Frolics in the forest


Grand Theatre, Wolverhampton


WHAT an exquisite little dancer Ekaterina Bulgutova is as Giselle, lifting the whole ballet with some delightful footwork.

She is the star of this production from the Russia State Ballet of Siberia well supported by Mikhail Khushutin as the disguised Count Albrecht who showed athleticism and some excellent work in both solo dances and a splendid pas de deux in the second act.

Giselle is one of those airy fairy mid 19th century ballets with remarkably well dressed peasant girls in a bucolic landscape where the sun always shines and various princes, counts and assorted nobles wander about, often in disguise, partaking of the local womanhood and breaking into dance at the drop of a feathered hat.

Set sometime in the Middle Ages, when such events seemed to be common, we find lurking among the hedgerows various sprites, supernatural beings and, in this case, a collection of Wilis, Wilis being a supernatural bunch of women who dance men to death – a sort of early form of disco.

The basic tale is simple. Giselle falls for this happy-go-lucky peasant lad, Loys, not knowing he is really Count Albrecht, out among the peasantry sowing his up-market wild oats among the masses before he has to settle down to a life of royal visitis and state openings with his betrothed, the Countess Bathilde.

When Giselle discovers the truth that her likeable peasant is a count and set to marry another she dies on the spot,  there and then of a broken heart or at least she shuffles off her mortal coil after a pretty dance.

The second act sees her grave set alone in a gloomy forest where it is visited by the now grieving Count. This sees the Wilis turn out in force, raising Giselle from the dead as bait to dance the life out of Albrecht. But Giselle’s love saves him and they all live . . . well not exactly happily ever after. Giselle is still dead of course and while Albrecht has been saved from death he realises what a love he has lost and slopes off dragginghis cloak behind him.


Anastasia Kazantseva is an imposing Queen of the Wilis and a confident dancer aided by Tatiana Gavrilova and Nadezhda Vlasova as her main cohorts and a corps of 16 fine dancers.

Among the peasantry we have Hans the forrester danced by Egor Osokin who is carrying a torch for Giselle to no avail,  and Vera Surovtseva as Giselle’s mother.

In truth old Hans was not given much help to make his case with just a few hand gestures to tell his tale and no real show off dance to impress Giselle and as for mum? Perhaps a little more make-up was needed there to make her look considerably older than her daughter rather than appear more as a sister.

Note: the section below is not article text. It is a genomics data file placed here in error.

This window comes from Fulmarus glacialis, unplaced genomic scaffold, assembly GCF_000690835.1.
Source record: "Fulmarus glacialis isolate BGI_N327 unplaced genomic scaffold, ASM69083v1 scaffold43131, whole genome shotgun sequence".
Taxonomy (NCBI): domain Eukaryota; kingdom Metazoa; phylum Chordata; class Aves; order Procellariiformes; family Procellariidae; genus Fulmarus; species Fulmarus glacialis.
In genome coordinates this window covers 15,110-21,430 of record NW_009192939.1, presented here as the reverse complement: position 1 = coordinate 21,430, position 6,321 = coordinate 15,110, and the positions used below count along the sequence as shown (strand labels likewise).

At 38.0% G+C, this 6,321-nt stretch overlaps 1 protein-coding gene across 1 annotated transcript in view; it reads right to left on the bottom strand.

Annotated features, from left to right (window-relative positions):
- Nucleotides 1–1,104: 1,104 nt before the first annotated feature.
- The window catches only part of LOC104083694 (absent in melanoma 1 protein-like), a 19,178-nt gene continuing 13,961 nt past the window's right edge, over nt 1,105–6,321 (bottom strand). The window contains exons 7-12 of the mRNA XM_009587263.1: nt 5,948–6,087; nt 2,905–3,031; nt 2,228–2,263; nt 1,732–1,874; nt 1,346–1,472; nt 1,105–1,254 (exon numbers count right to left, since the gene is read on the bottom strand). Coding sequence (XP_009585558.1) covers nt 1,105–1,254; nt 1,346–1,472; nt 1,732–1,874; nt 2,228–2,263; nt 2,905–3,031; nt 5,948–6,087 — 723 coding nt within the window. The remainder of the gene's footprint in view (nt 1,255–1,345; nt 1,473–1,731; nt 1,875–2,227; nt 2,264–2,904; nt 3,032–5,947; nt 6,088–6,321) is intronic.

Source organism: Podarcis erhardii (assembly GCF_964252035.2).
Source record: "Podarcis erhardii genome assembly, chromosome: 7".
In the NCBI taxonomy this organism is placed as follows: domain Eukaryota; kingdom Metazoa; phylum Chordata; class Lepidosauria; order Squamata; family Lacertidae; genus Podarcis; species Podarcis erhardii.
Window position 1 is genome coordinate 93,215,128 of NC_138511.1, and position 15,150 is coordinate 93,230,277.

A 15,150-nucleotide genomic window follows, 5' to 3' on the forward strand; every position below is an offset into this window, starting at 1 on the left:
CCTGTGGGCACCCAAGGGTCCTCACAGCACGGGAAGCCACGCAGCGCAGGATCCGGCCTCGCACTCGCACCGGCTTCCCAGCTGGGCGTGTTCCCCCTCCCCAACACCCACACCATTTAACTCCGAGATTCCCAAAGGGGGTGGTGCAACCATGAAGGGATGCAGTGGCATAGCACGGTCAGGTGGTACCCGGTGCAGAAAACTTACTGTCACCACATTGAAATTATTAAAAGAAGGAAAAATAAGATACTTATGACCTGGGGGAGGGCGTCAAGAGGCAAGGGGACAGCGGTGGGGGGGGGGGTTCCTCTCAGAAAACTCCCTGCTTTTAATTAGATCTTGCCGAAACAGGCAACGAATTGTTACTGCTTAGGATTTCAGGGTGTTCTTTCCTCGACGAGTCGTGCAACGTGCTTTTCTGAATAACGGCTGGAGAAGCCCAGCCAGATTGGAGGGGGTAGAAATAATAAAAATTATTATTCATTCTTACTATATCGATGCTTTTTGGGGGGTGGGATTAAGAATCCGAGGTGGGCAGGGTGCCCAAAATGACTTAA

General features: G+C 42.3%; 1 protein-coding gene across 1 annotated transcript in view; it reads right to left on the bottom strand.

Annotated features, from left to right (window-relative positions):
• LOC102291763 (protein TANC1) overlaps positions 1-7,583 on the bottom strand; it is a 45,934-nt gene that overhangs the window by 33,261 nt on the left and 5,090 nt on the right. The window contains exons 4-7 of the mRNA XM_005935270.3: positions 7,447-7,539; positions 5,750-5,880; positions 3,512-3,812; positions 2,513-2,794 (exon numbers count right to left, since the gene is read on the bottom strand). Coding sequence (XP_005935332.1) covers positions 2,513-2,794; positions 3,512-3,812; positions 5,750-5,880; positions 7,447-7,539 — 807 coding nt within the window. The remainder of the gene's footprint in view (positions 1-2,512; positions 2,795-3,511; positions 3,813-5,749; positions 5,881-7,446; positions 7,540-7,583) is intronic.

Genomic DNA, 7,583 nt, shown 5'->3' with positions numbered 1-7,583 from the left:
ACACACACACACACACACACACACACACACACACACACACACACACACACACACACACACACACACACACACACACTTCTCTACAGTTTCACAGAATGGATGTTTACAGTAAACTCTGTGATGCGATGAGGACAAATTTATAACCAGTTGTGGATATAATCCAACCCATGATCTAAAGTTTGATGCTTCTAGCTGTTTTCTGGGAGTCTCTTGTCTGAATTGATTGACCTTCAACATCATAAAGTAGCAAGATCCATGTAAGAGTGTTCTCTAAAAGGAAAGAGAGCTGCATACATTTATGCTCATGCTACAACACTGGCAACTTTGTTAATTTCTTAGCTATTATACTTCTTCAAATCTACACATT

The music by Parisian composer Adolphe Adam was unusual at the time, 1841, in that it was largely original and wasn’t a collection of popular classical tunes of the time which was the fashion, sort of jukebox ballets.

But it is still as if it has been written specifically for dance, rather like ballet etudes, with music which might be easy to choreograph but is hardly memorable.

This is perhaps most noticeable set against the two other ballets the company are performing at the Grand, Sleeping Beauty and Sawn Lake both with music by Tchaikovsky who brought the art of symphony into ballet, producing scores which stand as concert pieces on their own.

This touring production also suffers a little from a thin sound, which is not to detract from the 14-piece orchestra, which was excellent, but playing with 14 musicians inevitably reduces the depth and colour of the music which becomes even more noticeable with less familiar melodies.

It is not a fault, or criticism, just a necessary compromise and a fact of touring life. Touring with a full orchestra would increase costs – and ticket prices - considerably with perhaps another 50 or so musicians to be housed and paid - and live music, even in smaller numbers,  is far better than the recorded music some smaller companies use on tour.

A small point and one that hardly detracts from an enjoyable performance. The visit ends with Swan Lake on 25-03-14.

Roger Clarke

And pars de deux from the back


IT can be very cold in Siberia, but this superb company delivered a heart warming fantasy ballet to the Black Country with their performance of Giselle.

The first act was particularly colourful, with delightful costumes as the cast developed the emotional story of the delicate peasant girl as she falls in love with a young man called Loys who is posing as one of the villagers.

He is, however, Count Albrecht, sewing his wild oats before marrying his fiancée, Countess Bathide, and the deception leads to tragedy.

Ekaterina Bulgutova excelled as Giselle, dancing beautifully while at times able to reveal the strain of her medical condition and finally reacting to the realisation that she has been deceived.

A superb performance, too, from Mikhail Khushutin in the role of the Count, especially in the second act when he visited Giselle’s grave in the forest and her spirit appears to him.

Egor Osokin also impressed as the forester Hans, the local man with a genuine love for Giselle.

The Russian dancers and orchestra also staged Sleeping Beauty and Swan Lake before leaving Wolverhampton.

Paul Marston 


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